The Dim-Post

May 16, 2014


Filed under: Politics — danylmc @ 3:04 pm

Last week I posted about the predictive accuracy of polls in the 2011 election. Gavin White of UMR wrote to inform me that I’d made a mistake in the formula, so my chart was wrong. Here’s an amended chart. My original point still stands: the Roy Morgan poll isn’t as meaningless as some political commentators and Cabinet Ministers seem to think it is.


I should note that the Fairfax poll is now conducted by Ipsos, not Research International. They still seem to measure National higher than most other pollsters, and New Zealand First quite a bit lower. Also I was intrigued to see the latest Fairfax/Ipsos poll polled 1,011 subjects over three nights. If they’re getting a representative demographic sample in that time then that’s pretty impressive . If they’re not then that’s a bit worrying.


  1. Heh… I did wonder. Your previous results for Colmar Brunton looked way too impressive, and DigiPoll really got the rough end of the stick.

    Comment by Andrew — May 16, 2014 @ 5:15 pm

  2. Regarding the Fairfax polls, see my comment on The Standard here (scroll down to swordfish at 6)…

    Also important to understand that National and Right-Bloc support has been consistently and significantly over-stated (month after month) in opinion polls throughout the 18 months leading up to the last 2 general elections. It doesn’t really matter if these polls were correct (with Nat/Right support falling heavily away at the subsequent election for various reasons) or if they were wrong in their measurement (due to methodological problems). The fact is the Nats and the Right received far less at the 08 and 11 elections than they were polling months out.

    Here are National’s monthly poll averages for 08 and 11. And (in parentheses) I’ve compared these with National’s actual Party-Vote result at the subsequent election later that year: (so, for example, the Nats averaged 52% in polls of March 2011 and that was 5 points higher than the proportion they in fact received at the 2011 election):

    National 2011

    March 52% (+5), April 54% (+7), May 52% (+5), June 53% (+6), July 53% (+6), August 54% (+7), September 55%(+8), October 54% (+7), November 52% (+5), 2011 Election 47%.

    National 2008

    March 49% (+4), April 51% (+6), May 52% (+7), June 54% (+9), July 51% (+6), August 49% (+4), September 49% (+4), October 48% (+ 3), 2008 Election 45%.

    And here are the Fairfax polls:

    National 2011

    JULY Nat 56%
    AUGUST Nat 57%
    SEPTEMBER Nat 54%
    OCTOBER Nat 53%
    Early NOV Nat 53%
    Mid NOV Nat 54%
    2011 Election Nat 47%

    National 2008

    FEBRUARY Nat 55%
    APRIL Nat 52%
    MAY Nat 56%
    JUNE Nat 54%
    JULY Nat 51%
    AUGUST Nat 54%
    SEPTEMBER Nat 52%
    OCTOBER Nat 51%
    NOVEMBER Nat 49%
    2008 Election Nat 45%

    And that’s pretty much all I’ve got to say for the time being. Call me old-fashioned, but there you are.

    Comment by swordfish — May 17, 2014 @ 7:47 am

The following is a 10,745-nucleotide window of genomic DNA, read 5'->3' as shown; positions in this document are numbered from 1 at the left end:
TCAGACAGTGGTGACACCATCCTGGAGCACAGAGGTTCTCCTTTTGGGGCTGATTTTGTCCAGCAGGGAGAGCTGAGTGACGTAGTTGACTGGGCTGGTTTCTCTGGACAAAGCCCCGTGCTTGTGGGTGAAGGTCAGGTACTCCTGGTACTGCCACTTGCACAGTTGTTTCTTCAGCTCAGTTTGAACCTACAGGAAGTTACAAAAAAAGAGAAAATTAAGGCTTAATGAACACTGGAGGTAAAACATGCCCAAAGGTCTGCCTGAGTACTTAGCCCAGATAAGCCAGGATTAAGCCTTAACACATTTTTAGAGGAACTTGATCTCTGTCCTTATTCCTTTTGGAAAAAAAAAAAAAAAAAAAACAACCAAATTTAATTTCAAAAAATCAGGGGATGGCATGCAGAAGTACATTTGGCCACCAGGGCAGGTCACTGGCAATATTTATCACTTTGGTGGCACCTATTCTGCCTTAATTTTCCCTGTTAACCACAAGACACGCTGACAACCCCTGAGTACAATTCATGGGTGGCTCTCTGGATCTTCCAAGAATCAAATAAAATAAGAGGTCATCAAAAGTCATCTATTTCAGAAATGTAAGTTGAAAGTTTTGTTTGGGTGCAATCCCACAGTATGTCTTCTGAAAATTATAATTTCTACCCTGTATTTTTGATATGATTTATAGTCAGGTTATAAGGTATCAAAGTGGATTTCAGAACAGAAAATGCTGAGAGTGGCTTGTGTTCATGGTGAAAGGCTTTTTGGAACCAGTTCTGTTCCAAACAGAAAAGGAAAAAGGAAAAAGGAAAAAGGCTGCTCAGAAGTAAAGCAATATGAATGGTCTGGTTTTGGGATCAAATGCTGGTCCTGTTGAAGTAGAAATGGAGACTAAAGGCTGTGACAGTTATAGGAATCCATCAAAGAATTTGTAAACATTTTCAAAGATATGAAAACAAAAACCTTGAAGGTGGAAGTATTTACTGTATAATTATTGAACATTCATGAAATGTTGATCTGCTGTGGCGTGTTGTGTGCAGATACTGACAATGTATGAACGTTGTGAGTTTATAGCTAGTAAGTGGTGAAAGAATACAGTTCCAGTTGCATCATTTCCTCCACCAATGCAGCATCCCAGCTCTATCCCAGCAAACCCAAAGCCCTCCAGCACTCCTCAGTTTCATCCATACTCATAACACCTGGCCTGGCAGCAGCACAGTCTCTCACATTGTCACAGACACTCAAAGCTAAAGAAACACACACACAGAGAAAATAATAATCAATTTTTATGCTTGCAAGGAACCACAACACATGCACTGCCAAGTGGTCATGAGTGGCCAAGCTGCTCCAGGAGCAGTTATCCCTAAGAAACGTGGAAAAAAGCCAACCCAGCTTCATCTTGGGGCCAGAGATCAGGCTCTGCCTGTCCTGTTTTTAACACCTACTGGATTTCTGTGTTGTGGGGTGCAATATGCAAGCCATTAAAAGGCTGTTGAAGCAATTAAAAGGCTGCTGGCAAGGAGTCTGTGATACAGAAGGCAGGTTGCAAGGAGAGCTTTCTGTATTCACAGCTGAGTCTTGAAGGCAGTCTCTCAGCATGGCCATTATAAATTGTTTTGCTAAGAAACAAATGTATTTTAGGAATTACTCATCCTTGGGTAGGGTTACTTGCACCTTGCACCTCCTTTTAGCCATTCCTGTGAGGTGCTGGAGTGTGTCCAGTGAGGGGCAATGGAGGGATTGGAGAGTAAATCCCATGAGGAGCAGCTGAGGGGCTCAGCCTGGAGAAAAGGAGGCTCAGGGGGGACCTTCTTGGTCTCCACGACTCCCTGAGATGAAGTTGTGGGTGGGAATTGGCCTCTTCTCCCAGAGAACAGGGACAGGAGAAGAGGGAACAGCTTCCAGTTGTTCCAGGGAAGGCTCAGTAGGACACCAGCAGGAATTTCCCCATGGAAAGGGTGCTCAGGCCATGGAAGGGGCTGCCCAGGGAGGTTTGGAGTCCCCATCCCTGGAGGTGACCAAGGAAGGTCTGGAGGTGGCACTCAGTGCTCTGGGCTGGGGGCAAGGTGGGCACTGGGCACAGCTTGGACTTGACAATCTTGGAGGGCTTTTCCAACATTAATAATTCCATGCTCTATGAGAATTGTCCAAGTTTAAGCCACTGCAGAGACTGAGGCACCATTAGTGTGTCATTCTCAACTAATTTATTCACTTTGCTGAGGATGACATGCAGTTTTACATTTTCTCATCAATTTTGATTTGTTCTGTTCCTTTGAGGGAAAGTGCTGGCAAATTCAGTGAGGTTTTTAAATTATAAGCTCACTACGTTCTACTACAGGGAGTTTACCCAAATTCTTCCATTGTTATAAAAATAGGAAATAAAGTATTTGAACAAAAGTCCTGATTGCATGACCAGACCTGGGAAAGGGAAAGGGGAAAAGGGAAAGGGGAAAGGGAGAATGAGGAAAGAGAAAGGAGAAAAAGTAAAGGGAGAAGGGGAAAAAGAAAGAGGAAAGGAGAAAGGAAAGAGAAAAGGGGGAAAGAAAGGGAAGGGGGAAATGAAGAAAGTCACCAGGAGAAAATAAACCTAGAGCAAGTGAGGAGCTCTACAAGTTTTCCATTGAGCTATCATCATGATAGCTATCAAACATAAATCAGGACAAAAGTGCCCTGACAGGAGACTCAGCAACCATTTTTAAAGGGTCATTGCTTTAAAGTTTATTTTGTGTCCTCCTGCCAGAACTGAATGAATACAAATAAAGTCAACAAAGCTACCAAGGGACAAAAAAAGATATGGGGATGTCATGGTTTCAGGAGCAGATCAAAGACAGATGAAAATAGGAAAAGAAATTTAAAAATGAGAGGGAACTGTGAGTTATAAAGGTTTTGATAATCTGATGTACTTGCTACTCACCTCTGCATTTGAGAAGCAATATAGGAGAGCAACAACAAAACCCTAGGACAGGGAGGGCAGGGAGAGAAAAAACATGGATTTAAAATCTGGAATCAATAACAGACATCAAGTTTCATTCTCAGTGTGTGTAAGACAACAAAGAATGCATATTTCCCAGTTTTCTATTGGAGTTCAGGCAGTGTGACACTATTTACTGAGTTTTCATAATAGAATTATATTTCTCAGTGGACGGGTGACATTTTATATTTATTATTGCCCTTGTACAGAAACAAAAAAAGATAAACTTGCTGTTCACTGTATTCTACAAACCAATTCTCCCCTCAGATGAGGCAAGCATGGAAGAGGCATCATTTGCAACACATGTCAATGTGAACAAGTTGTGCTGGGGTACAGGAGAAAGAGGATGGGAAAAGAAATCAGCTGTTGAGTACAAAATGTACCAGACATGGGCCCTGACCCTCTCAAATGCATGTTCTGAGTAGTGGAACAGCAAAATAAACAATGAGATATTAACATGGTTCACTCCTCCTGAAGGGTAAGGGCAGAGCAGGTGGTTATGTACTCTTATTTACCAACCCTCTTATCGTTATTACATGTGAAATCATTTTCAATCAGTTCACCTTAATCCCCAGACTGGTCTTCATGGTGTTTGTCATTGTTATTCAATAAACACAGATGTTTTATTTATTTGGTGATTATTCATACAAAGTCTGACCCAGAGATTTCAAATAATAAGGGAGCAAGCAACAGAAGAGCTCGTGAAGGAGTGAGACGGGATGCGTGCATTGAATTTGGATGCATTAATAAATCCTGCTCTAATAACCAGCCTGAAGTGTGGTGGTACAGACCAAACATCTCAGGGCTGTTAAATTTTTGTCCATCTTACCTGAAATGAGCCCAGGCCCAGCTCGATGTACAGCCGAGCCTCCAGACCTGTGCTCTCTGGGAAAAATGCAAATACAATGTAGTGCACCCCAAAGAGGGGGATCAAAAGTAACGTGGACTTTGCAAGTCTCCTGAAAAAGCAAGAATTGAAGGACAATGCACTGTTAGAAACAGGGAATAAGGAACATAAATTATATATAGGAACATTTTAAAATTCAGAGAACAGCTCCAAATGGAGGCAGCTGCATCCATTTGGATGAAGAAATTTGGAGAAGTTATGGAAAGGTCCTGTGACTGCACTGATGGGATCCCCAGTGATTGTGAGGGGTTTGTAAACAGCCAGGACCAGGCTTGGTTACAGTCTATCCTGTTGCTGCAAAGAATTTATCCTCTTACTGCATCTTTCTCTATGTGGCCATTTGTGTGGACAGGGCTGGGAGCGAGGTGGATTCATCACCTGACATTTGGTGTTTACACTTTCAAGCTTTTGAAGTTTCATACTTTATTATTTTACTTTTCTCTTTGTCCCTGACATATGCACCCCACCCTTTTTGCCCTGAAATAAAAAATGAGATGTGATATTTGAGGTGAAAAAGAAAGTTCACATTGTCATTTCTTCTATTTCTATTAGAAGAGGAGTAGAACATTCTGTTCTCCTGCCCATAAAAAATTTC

3. Well done swordfish. A bit tough when facts get in the way of National supporters “craft.” On the good side maybe it will be good to have complacency riddle Mr Key’s confidence.

    Comment by xianmac — May 17, 2014 @ 3:21 pm

  4. Not sure if James and Grumpollie is the same person but Great work. How significant do you think the undecided voters are in a poll. I think that the last Morgan poll the number was just 5+%. In some polls the undecided may be between 10-20%.

    Comment by xianmac — May 17, 2014 @ 3:29 pm

  5. @xianmac

    They aren’t the same person, but thanks. I work for one of the polling companies so I do have a bit of an advantage when it comes to guessing what the different polls do.

    In answer to your question, I think the undecideds are incredibly important in determining a final election result. As far as I know, most polls probe undecided voters to try to get an idea of their lean or preference. This may not make a big difference to a poll result, or mean much at all, quite far from an election – but I think it’s very important during the week prior to an election. During that week, I think some of the undecideds will be paying closer attention to politics and will be starting to lean one way or another.

    I wouldn’t pay too much attention to the % of undecides between different polling companies. It would depend on a lot of things, like how the survey is introduced, whether their % includes those unlikely to vote, and where the party preference question is placed in the questionnaire.

    Comment by Andrew — May 17, 2014 @ 6:05 pm

  6. What is the same data for Labour and Greens

    Comment by ghostwhowalksnz — May 18, 2014 @ 1:32 pm

  7. Not sure about NZ, but in Australia the polling companies are well aware that polls sufficiently in advance of the election cannot be verified. And that the final poll before the election is the one that will be used for this type of analysis. Therefore the final poll before the election has 2-3 times the sample size. In effect, it’s not the same quality of poll as those earlier in the campaign (much higher quality), and therefore the accuracy or otherwise of that final poll is not necessarily indicative of the accuracy of polls in the leadup to the election.

    Comment by PaulL — May 19, 2014 @ 4:48 am

  8. That’s interesting, given that to increase the precision of a sample of 1,000 by just +/- 1 percentage point at the 95% confidence level, you’d need to more than double the the sample size (and more than double the cost of fieldwork).

    Comment by Andrew — May 19, 2014 @ 1:15 pm

  9. I always thought it funny when news people claimed the “polls narrowed” at election time. I took it that whatever bias there was in the polls between elctions was torn away by the actual vote…..and this gave the appearance of a ‘narrowing”.

    Comment by Steve (@nza1) — May 22, 2014 @ 1:39 pm

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